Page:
(1)Amounts reflect the grant date fair value of awards of time-based RSUs made to the named executive officer in the year indicated, computed in accordance with FASB ASC Topic 718. For purposes of this calculation, we have disregarded forfeiture assumptions related to service-based vesting conditions. For a discussion of the assumptions used in calculating these values, see Note 7 to our consolidated financial statements in our annual report on Form 10-K for the fiscal year ended December 31, 2023, filed with the SEC on February 29, 2024.
(2)Amounts reflect the grant date fair value of the stock option awards made to the named executive officers in the year indicated, calculated in accordance with FASB ASC Topic 718. For purposes of this calculation, we have disregarded forfeiture assumptions related to service-based vesting conditions. For a discussion of the assumptions used in calculating these values, see Note 7 to our consolidated financial statements in our annual report on Form 10-K for the fiscal year ended December 31, 2023, filed with the SEC on February 29, 2024.
(3)Amounts reported in this column represent annual cash incentive bonuses, which were awarded based on achievement of corporate performance goals for the year indicated. The 2023 cash incentive bonus determinations are described in more detail above under the heading “Annual Non-Equity Incentive Compensation.”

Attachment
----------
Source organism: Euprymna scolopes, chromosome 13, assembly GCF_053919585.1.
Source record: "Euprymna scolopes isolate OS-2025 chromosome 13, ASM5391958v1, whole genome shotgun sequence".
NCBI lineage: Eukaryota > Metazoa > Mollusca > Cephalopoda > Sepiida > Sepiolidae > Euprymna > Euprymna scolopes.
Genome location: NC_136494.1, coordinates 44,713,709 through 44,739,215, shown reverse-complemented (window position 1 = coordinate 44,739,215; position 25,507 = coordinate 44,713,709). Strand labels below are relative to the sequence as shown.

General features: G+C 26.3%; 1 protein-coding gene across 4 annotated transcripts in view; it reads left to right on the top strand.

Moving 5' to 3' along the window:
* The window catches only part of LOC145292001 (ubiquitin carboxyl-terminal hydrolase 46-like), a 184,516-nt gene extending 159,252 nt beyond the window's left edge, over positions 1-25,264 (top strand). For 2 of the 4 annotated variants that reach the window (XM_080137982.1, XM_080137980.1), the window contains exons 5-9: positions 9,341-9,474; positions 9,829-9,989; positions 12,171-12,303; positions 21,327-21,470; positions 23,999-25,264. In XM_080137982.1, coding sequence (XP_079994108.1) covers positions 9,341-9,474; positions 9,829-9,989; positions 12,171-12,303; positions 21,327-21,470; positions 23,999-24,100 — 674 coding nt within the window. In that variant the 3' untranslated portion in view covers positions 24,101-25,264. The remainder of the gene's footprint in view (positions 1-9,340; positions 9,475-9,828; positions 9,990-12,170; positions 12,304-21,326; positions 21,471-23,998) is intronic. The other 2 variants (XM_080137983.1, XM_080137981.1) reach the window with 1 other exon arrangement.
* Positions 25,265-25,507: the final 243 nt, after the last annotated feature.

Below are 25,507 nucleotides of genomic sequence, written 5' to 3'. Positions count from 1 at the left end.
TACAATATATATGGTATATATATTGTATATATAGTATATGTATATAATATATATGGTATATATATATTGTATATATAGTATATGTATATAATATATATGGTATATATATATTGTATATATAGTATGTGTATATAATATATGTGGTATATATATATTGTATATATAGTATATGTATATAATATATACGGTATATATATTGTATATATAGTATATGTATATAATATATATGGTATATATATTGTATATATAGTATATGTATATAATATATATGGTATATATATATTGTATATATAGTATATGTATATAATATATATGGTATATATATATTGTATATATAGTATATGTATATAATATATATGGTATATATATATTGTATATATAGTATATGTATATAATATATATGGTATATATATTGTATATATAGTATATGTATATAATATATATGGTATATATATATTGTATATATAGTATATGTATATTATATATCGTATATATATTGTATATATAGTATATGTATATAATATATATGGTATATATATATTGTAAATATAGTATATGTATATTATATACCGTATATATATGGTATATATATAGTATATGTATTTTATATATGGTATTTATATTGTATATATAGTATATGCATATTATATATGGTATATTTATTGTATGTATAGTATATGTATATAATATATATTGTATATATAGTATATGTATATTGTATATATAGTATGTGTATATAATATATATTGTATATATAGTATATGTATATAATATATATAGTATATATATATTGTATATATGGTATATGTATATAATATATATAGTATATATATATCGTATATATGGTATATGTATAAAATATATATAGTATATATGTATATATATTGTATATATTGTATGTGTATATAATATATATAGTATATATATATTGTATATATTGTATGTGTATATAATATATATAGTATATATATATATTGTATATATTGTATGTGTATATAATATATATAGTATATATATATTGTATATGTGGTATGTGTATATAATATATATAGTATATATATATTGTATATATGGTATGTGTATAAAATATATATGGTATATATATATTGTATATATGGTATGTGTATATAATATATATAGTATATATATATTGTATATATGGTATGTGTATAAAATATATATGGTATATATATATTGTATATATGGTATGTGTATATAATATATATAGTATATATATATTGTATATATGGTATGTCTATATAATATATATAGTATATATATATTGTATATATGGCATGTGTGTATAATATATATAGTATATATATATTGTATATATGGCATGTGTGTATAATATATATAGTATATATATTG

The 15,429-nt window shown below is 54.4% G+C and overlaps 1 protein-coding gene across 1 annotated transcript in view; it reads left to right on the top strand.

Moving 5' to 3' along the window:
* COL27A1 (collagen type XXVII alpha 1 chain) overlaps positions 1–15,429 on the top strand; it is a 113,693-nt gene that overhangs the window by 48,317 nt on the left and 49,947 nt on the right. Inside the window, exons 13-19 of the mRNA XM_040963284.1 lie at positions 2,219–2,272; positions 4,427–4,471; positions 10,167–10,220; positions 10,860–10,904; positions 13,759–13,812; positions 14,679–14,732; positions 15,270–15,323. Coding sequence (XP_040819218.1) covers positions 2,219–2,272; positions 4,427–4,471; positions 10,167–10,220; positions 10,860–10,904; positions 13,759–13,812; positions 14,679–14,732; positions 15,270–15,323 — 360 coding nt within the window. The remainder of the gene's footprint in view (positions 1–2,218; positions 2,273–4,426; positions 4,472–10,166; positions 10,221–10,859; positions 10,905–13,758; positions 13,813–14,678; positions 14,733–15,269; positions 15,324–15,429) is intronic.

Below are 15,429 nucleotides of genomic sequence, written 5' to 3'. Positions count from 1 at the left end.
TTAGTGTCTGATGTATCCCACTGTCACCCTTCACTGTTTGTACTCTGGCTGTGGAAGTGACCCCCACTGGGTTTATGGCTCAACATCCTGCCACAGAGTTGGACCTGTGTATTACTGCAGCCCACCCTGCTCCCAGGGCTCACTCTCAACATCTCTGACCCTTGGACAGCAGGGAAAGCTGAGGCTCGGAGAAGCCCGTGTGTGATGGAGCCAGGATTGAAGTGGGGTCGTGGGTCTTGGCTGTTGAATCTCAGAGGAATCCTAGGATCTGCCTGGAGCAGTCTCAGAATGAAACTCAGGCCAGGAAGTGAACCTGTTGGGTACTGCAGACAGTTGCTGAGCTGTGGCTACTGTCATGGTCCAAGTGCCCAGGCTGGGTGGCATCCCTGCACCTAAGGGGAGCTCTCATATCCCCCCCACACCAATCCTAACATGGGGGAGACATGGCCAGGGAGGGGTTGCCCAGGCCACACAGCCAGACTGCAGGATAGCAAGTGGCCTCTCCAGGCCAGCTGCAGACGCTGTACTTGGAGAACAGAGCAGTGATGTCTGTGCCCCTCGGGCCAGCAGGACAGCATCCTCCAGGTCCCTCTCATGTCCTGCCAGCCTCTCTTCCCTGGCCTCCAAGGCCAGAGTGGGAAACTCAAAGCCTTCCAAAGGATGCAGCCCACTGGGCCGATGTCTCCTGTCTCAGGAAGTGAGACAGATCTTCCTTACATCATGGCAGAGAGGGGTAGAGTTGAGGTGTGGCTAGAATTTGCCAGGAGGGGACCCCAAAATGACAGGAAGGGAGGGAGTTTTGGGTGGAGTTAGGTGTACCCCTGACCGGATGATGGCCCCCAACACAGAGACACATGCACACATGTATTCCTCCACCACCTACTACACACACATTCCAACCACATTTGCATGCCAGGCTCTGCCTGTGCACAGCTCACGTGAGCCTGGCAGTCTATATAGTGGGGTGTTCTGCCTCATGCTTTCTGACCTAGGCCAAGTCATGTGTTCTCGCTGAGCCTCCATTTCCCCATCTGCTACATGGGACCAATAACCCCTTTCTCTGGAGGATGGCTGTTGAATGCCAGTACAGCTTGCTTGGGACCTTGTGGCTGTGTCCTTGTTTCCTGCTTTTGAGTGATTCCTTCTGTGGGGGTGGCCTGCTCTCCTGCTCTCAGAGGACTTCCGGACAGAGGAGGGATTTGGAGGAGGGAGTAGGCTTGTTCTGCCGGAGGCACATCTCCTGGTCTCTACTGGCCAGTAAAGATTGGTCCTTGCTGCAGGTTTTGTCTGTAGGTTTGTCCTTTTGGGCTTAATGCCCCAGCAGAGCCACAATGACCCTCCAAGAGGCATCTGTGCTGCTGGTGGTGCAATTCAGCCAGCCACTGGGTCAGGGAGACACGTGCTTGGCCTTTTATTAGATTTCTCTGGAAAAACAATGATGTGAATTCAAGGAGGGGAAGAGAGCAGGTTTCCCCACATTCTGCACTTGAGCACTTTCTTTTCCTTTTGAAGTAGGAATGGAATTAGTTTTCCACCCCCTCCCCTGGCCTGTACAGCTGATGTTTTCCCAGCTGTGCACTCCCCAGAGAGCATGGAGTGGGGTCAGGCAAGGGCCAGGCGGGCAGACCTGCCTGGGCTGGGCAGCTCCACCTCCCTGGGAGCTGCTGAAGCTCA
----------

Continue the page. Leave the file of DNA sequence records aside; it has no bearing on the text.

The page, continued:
(4)Amounts reported in the “All Other Compensation” column include Vericel’s contributions to its 401(k) Plan and life insurance premiums, as detailed in footnotes 5, 6, 7, 8, and 9. None of the named executive officers received perquisites having an aggregate value of $10,000 or more in the fiscal years ended December 31, 2023, 2022, or 2021.
(5)This amount includes Vericel’s contributions of $11,550 made to Mr. Colangelo’s 401(k) Plan and payments of $3,089 for life insurance premiums.
(6)This amount includes Vericel’s contributions of $11,550 made to Mr. Mara’s 401(k) Plan and payments of $2,764 for life insurance premiums.
(7)This amount includes Vericel’s contributions of $11,550 made to Mr. Halpin’s 401(k) Plan and payments of $2,563 for life insurance premiums.
(8)This amount includes Vericel’s contributions of $11,550 made to Mr. Flynn’s 401(k) Plan and payments of $2,563 for life insurance premiums.
(9)This amount includes Vericel’s contributions of $11,550 made to Dr. Hopper’s 401(k) Plan and payments of $2,815 for life insurance premiums.